• Straight (or Coxless) Four: (4-) four sweep rowers without a coxswain. Steering is usually accomplished via a rudder that is attached to a cable connected to one of the rower's foot stretchers. The coxless pair has a similar type of rudder setup.
  • Eight: (8+) Eight sweep rowers with a coxswain.

Sculling Boats: (each rower has two oars) in rare occasions do these shells have a cox. Steering is accomplished by manipulating the oar pressure on either side of the shell.

  • Single: (1X) one rower, or sculler.
  • Double: (2X) two rowers, or scullers
  • Quadruple: (4X) four rowers or scullers. Often referred to as a “quad”.
  • Octuple: (8X) eight rowers or scullers, rarely seen in the US, but used in the UK and some US club for youth rowers

Team classifications:

  • Men: (M) Heavyweight division has no maximum individual weight. Lightweight division has a maximum individual weight of 155 lbs.
  • Women: (W) Heavyweight division has no maximum individual weight. Lightweight division has a maximum individual weight of 130 lbs.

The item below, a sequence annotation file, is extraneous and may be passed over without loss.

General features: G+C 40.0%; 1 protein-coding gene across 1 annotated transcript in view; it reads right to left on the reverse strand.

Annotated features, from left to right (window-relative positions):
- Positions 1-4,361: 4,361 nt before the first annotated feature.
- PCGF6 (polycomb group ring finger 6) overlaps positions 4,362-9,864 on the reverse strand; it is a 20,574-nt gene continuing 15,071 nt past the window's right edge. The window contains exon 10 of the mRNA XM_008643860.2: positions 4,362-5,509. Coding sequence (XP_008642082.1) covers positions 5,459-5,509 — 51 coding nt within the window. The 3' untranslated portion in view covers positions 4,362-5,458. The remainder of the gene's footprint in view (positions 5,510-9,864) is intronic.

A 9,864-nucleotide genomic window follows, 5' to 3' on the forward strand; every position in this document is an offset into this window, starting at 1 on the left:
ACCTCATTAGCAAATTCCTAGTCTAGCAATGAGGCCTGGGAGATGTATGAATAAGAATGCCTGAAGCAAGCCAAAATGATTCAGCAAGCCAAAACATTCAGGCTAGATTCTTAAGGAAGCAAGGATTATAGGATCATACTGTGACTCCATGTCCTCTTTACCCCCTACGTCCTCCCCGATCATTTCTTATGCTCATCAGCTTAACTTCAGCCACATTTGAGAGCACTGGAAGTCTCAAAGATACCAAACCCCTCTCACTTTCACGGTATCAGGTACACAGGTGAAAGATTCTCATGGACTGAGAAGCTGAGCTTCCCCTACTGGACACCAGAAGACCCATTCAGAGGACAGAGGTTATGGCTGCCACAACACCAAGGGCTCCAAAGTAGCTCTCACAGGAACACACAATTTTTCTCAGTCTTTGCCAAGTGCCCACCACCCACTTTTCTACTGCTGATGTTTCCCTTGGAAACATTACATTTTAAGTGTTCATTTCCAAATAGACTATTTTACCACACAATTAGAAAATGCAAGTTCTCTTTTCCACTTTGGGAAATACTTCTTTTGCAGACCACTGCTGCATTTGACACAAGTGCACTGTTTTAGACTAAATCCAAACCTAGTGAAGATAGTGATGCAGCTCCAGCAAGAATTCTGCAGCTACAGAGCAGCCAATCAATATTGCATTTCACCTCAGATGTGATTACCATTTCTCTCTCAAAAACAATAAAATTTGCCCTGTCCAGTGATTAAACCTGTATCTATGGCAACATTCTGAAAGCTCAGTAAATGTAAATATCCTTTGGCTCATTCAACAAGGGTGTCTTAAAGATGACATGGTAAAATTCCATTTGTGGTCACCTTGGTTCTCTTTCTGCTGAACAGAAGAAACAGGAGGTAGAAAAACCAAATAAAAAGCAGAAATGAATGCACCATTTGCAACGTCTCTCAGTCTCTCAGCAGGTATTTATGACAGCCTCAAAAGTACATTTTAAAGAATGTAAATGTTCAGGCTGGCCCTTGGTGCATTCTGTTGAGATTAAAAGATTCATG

More Rowing Terminology

  • Release: A sharp downward (and away) motion of the hand, which serves to remove the oar blade from the water and start the rowing cycle.
  • Feathering: The act of turning the oar blade from a position perpendicular to the surface of the water to a position parallel to the water. This is done in conjunction with the release.
  • Recovery: The rowing cycle from the release up to, and including, when oar blade enters water. Squaring: A gradual rolling of the oar blade from a position parallel to the water to a position perpendicular to the surface of the water. Accomplished during the recovery portion of the rowing cycle, in preparation for the catch.
  • Catch: The rowing cycle when the blade enters the water at the end of the recovery, accomplished by an upward motion of the arms only. The blade must be fully squared at the catch.